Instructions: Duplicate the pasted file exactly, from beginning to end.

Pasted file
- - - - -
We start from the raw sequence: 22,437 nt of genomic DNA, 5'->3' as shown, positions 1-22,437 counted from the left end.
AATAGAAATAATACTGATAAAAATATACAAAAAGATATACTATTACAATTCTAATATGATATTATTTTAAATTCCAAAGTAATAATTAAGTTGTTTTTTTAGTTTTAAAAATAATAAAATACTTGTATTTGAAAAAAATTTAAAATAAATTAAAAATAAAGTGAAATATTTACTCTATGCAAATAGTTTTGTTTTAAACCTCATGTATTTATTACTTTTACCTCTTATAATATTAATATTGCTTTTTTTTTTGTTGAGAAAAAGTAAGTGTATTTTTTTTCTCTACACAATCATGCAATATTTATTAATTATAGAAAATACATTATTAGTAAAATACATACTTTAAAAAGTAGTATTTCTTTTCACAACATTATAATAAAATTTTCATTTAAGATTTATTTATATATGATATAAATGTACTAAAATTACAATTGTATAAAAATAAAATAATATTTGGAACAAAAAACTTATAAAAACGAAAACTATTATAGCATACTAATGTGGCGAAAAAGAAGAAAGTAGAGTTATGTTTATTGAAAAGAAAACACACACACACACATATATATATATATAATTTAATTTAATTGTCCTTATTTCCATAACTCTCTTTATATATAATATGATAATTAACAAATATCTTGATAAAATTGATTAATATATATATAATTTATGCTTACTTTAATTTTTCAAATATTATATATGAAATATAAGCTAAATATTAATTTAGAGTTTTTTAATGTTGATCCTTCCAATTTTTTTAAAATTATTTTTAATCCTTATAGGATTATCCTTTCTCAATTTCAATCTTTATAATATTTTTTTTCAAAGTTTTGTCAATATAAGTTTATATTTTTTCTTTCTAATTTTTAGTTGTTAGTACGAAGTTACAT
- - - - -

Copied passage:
We start from the raw sequence: 22,437 nt of genomic DNA, 5'->3' as shown, positions 1-22,437 counted from the left end.
AATAGAAATAATACTGATAAAAATATACAAAAAGATATACTATTACAATTCTAATATGATATTATTTTAAATTCCAAAGTAATAATTAAGTTGTTTTTTTAGTTTTAAAAATAATAAAATACTTGTATTTGAAAAAAATTTAAAATAAATTAAAAATAAAGTGAAATATTTACTCTATGCAAATAGTTTTGTTTTAAACCTCATGTATTTATTACTTTTACCTCTTATAATATTAATATTGCTTTTTTTTTTGTTGAGAAAAAGTAAGTGTATTTTTTTTCTCTACACAATCATGCAATATTTATTAATTATAGAAAATACATTATTAGTAAAATACATACTTTAAAAAGTAGTATTTCTTTTCACAACATTATAATAAAATTTTCATTTAAGATTTATTTATATATGATATAAATGTACTAAAATTACAATTGTATAAAAATAAAATAATATTTGGAACAAAAAACTTATAAAAACGAAAACTATTATAGCATACTAATGTGGCGAAAAAGAAGAAAGTAGAGTTATGTTTATTGAAAAGAAAACACACACACACACATATATATATATATAATTTAATTTAATTGTCCTTATTTCCATAACTCTCTTTATATATAATATGATAATTAACAAATATCTTGATAAAATTGATTAATATATATATAATTTATGCTTACTTTAATTTTTCAAATATTATATATGAAATATAAGCTAAATATTAATTTAGAGTTTTTTAATGTTGATCCTTCCAATTTTTTTAAAATTATTTTTAATCCTTATAGGATTATCCTTTCTCAATTTCAATCTTTATAATATTTTTTTTCAAAGTTTTGTCAATATAAGTTTATATTTTTTCTTTCTAATTTTTAGTTGTTAGTACGAAGTTACAT